Utilization of Estonian Oil Shale at Power Plants

  • Arvo Ots


Estonian oil shale belongs to the carbonate class and is characterized as a solid fuel with very high mineral matter content (60–70% in dry mass), moderate moisture content (9–12%) and low heating value (LHV 8–10 MJ/kg).

Estonian oil shale deposits lie in layers interlacing mineral stratas. The main constituent in mineral stratas is limestone. Organic matter is joined with sandy-clay minerals in shale layers.

Estonian oil shale at power plants with total capacity of 3060 MWe is utilized in pulverized form. Oil shale utilization as fuel, with high calcium oxide and alkali metal content, at power plants is connected with intensive fouling, high temperature corrosion and wear of steam boiler’s heat transfer surfaces.

Utilization of Estonian oil shale is also associated with ash residue use in national economy and as absorbent for flue gas desulphurization system.


Calcium Oxide Heat Transfer Surface High Temperature Corrosion Clinker Mineral Free Calcium Oxide 
These keywords were added by machine and not by the authors. This process is experimental and the keywords may be updated as the learning algorithm improves.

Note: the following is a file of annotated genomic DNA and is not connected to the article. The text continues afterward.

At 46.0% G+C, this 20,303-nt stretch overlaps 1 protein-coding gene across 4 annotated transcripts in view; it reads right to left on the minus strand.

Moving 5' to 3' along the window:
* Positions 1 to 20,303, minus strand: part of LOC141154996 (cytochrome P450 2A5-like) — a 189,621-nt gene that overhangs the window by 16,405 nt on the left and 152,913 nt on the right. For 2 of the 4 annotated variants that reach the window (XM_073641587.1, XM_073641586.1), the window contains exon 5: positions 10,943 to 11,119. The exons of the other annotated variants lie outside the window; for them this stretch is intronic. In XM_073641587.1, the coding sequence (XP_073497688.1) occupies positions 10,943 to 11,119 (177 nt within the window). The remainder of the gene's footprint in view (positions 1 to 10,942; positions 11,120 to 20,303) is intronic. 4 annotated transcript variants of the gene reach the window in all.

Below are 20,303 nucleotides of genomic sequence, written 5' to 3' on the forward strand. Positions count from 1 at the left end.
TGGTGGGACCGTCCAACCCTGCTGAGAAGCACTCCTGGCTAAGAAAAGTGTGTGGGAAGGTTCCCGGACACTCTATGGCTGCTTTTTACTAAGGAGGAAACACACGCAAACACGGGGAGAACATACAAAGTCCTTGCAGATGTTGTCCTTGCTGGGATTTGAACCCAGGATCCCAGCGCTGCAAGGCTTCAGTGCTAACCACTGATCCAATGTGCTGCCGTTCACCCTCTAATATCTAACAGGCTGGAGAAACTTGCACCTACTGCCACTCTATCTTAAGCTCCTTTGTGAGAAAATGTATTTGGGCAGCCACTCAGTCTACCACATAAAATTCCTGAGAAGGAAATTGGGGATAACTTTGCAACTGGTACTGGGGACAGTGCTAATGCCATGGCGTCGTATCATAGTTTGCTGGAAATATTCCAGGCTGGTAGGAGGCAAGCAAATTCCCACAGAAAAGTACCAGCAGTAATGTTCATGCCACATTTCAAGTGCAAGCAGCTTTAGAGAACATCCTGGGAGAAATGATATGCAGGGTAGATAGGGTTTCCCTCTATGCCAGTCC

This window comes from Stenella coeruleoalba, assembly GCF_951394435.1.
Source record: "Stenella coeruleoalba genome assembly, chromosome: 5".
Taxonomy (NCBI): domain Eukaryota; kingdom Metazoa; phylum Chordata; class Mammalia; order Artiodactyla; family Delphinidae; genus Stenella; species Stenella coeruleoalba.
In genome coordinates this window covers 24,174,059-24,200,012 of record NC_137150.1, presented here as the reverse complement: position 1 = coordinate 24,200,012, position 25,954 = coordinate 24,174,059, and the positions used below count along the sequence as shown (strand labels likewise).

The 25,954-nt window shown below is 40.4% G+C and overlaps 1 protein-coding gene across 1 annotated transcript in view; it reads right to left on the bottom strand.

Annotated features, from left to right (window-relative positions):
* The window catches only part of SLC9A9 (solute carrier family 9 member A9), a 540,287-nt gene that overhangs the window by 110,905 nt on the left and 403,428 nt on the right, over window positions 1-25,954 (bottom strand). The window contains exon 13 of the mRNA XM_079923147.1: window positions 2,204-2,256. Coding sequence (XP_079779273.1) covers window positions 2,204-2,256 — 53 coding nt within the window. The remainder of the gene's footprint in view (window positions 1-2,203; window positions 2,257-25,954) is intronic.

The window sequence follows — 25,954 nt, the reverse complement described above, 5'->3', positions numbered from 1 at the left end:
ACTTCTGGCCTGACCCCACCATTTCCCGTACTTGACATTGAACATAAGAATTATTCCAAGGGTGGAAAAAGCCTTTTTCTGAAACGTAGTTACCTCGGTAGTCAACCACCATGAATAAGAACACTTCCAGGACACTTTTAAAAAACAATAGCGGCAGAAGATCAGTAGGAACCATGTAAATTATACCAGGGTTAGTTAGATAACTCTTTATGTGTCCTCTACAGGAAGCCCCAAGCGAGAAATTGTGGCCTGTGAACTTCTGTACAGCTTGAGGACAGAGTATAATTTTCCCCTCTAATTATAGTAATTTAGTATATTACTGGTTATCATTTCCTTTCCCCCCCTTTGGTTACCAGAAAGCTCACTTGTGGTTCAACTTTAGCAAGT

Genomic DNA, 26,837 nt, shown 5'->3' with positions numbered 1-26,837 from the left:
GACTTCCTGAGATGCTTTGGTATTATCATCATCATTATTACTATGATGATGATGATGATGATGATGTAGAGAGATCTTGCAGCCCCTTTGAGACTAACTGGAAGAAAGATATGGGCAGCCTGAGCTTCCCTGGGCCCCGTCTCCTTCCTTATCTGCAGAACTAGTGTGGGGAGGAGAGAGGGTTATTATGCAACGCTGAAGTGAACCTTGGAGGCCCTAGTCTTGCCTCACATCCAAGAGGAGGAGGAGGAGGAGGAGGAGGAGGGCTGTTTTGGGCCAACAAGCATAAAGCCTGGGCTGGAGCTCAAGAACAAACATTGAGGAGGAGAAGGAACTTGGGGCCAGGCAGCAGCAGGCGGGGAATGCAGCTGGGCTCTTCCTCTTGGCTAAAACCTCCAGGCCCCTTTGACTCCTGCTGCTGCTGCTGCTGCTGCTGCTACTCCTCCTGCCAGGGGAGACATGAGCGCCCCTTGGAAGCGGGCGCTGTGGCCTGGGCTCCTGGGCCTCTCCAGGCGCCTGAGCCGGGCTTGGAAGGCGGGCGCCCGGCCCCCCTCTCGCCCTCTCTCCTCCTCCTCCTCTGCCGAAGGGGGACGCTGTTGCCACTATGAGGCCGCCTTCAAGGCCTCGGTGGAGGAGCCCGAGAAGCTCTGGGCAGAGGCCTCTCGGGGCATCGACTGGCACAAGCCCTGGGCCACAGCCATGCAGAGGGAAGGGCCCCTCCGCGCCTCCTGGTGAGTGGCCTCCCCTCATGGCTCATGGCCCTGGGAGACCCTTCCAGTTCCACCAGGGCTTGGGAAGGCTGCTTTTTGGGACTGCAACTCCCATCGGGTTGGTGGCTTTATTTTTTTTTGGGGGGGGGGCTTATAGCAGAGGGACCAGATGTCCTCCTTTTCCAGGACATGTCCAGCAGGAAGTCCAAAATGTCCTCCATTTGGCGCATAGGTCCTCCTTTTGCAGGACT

Unable to display preview. Download preview PDF.

Unable to display preview. Download preview PDF.


  1. Ots, A (1992). “Formation of Air-Polluting Compounds while Burning Oil Shale”: Oil Shale,Vol. 9, N°1, 63–75.Google Scholar
  2. Ots, A (1994). The Influence of Cleaning on Corrosive-Erosive Wear of Steam Boiler Heating Surfaces Tubes, The Impact of Ash Deposition on Coal Fired Plants“: Proceedings of the Engineering Foundation Conference,Taylor & Francis, 759–766.Google Scholar
  3. Öpik, I (1961). The Influence of Oil Shale Mineral Matter on the Conditions of Boiler Operation: Estonian State Publishing House, Tallinn, p. 249 (in Russian).Google Scholar
  4. Ots, A (1977). The Processes in Steam Boilers in Burning Oil Shale and KanskAchinsk Basin Coals: Energia, Moscow, p. 312 (in Russian).Google Scholar
  5. Ots, A, Arro, H (1980). The Mechanism of Fouling Steam Generators Heating Surfaces under the Combustion Products of Solid Fuels. Fouling and Corrosion in Steam Generators: Beograd, 29–41.Google Scholar
  6. Loosaar, J; Jegorov, D (1985).“Nitrogen Oxides Formation while Burning Pulverized Estonian Oil Shale in the Experimental Device”: Trans. of Tallinn Technical University, N°600, 33–39 (in Russian). Google Scholar
  7. Kikas, V (1988).“Mineral Matter of Kukersite Oil-Shale and Its Utilization”: Oil ShaleVol. 5, N“1, 15–28 (in Russian). Google Scholar
  8. Öpik, 1 (1990). “Ash Utilization After Combustion and Thermal Processing of Low-Grade Fuels”: VTT Symposium Low Grade Fuels,Vol. 2, 117–128.Google Scholar

Copyright information

© Springer Science+Business Media New York 1996

Authors and Affiliations

  • Arvo Ots
    • 1
  1. 1.Thermal Engineering DepartmentTallin Technical UniversityTallinnEstonia

Personalised recommendations